After a few challenging years of policy changes and the pandemic, Avila is proud to welcome a special guest from Nairobi, Kenya – Mary Kinyanjui, Ph.D. as the Activist-in-Residence (AIR) this fall, as well as the Truman Lecture Series guest speaker. The Buchanan Initiative for Peace and Nonviolence (BIPN) hosts a grassroots peace activist at Avila University for a time of reflection, recharging, networking, academic engagement, and sharing with our campus and local communities.
“After all of the barriers with the visa process, we were excited about the opportunity to select Mary. We look forward to re-establishing the Activist in Residence program,” said Coordinator for Buchanan Initiative for Peace & Nonviolence, Kaliyah Meriwether.
The objectives of the AIR program are to:
- Inform our campus and the broader community of peace and nonviolence issues from a global perspective
- Inspire students and others to become more involved in social activism related to peace and nonviolence
- Facilitate conversation and exchange of ideas between the activist and members of the peacebuilding community in Kansas City
- Work with our campus to envision our role in issues of peace, social justice, and nonviolence
- Provide the activist with time and creative space to reflect, explore, and plan for the future of their work
The AIR is consistent with Avila University’s recognition of the “worth, dignity, and potential of each human being” and its mission to educate “lifelong learners who make meaningful contributions to the global community.” “My goal is to share my activist experiences with like-minded people at Avila as well as learn from Avila’s activities,” said Kinyanjui.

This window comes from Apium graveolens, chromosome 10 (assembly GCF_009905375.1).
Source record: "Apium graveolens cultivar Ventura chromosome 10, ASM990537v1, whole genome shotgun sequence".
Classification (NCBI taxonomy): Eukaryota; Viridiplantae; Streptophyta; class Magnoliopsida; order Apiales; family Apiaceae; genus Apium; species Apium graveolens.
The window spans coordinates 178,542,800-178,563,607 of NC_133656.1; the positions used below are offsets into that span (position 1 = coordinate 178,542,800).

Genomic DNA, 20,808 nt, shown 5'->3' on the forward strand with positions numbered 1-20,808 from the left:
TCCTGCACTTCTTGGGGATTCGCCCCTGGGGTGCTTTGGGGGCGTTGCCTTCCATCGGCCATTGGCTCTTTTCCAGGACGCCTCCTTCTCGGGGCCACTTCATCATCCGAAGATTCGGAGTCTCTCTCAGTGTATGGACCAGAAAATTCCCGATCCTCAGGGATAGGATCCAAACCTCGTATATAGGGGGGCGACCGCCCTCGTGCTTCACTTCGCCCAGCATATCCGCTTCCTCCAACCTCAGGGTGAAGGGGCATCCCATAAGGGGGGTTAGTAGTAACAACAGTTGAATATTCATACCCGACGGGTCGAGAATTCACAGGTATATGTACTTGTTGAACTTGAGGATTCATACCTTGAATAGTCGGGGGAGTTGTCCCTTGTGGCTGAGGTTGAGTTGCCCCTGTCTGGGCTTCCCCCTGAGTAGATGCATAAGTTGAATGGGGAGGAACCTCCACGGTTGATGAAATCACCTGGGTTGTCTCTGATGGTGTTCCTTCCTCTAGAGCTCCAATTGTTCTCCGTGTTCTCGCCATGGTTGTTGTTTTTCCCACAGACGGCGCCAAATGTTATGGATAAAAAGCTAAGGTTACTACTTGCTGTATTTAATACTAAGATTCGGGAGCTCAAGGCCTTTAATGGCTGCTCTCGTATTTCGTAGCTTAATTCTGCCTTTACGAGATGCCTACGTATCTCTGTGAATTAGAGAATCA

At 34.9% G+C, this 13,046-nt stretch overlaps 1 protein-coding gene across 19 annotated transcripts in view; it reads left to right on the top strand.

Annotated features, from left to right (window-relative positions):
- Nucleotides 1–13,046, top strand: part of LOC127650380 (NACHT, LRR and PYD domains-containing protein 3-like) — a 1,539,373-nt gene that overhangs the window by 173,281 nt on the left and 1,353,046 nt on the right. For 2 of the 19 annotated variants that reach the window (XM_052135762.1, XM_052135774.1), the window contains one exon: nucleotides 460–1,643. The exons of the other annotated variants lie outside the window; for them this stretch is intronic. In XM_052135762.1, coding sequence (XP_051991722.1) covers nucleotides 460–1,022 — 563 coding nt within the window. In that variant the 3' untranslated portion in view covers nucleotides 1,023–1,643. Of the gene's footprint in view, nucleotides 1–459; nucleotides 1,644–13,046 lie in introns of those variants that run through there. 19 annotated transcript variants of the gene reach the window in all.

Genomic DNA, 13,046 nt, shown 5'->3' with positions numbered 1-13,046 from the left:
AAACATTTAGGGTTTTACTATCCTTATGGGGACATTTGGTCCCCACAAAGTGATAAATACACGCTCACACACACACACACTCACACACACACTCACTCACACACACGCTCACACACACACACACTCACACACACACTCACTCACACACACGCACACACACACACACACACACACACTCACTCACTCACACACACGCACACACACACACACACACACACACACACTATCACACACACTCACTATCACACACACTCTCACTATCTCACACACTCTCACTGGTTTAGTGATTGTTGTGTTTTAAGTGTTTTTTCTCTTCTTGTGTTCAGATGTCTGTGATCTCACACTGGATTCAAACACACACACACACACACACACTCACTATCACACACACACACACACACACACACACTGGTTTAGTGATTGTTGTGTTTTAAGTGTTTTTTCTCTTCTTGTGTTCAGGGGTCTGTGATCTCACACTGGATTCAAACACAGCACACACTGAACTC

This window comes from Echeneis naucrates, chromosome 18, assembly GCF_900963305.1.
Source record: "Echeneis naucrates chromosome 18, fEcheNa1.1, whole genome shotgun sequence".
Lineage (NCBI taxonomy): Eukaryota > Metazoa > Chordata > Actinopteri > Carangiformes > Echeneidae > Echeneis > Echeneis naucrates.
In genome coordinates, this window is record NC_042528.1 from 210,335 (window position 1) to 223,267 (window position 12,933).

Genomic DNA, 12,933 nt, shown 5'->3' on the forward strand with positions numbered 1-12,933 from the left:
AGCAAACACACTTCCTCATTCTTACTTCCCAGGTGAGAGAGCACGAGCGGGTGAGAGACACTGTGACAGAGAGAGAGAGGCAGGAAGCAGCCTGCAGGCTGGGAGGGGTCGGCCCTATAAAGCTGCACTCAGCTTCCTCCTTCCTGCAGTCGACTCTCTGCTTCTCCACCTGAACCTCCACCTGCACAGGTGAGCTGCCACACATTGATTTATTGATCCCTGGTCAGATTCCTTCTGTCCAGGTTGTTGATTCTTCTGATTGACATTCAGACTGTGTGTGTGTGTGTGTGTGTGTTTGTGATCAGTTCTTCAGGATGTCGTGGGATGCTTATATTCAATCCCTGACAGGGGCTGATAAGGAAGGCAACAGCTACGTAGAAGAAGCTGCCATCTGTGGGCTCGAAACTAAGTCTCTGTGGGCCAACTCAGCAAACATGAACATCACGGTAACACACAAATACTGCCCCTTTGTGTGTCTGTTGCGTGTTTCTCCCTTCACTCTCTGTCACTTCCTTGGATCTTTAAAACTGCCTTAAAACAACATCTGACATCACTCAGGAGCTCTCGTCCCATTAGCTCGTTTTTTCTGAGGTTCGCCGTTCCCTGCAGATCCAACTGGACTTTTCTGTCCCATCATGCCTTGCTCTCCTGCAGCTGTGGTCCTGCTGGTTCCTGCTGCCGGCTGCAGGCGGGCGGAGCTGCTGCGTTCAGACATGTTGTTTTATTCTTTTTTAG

Kinyanjui will be the Keynote speaker for the Harry S. Truman Distinguished Lecture Series, guest lecture in classes, meet with Avila community members, and collaborate with local Kansas City organizations. The planning process is ongoing as we continue to seek opportunities for her.
“I will bring the ideas of self-reliance and solidarity. I will also bring ideas for using non-traditional methods in gathering data from the margins, such as archival research, song and dance, proverbs, and riddles. I will also bring the idea of making the margins visible,” said Kinyanjui.
Kinyanjui has widespread experience in grassroots organizing. She is self-driven and interested in seeing a change in our society. She holds a doctorate in geography from the University of Cambridge, UK., and a master’s in geography from Kenyatta University.
Kinyanjui is a former researcher at the Institute for Development Studies, University of Nairobi. She was involved in mobilizing communities for political participation, education activism, motivating parents to participate in their child’s activities, rural education, trade justice, and gender equality in Kenya.
She has vast experience in women’s studies. Earlier this year, she was the Visiting Research Associate at the Five Colleges Women’s Study Center, Mount Holyoke. She also taught at the University of Nairobi, Kenyatta University, and Mount Holyoke College.
Kinyanjui shined a light on people working in the margins through her writing. She is widely published and writes opinions on topical issues in local papers. Her most recent publication is “Wanjiku in Global Development” by Nsemia Publishers. Other books include “Coffee Time,” by Laanga Press, and “Sweet Sobs” by Cambridge Scholars Publishing. “I would also like time [during residency] to work on my manuscript on self-reliance and solidarity in African communities,” said Kinyanjui.
Kinyanjui will be on campus from September 2nd – December 16th, 2022. She will be living off-campus in housing provided by The Buchanan Initiative for Peace and Nonviolence (BIPN). “Jean (Buchanan ‘76, ‘19) is excited about her arrival. We are going to set up a meeting with the Buchanans and Mary,” said Meriwether.
“I am looking forward to an awesome moment of sharing and learning from faculty, students, and the community,” said Kinyanjui.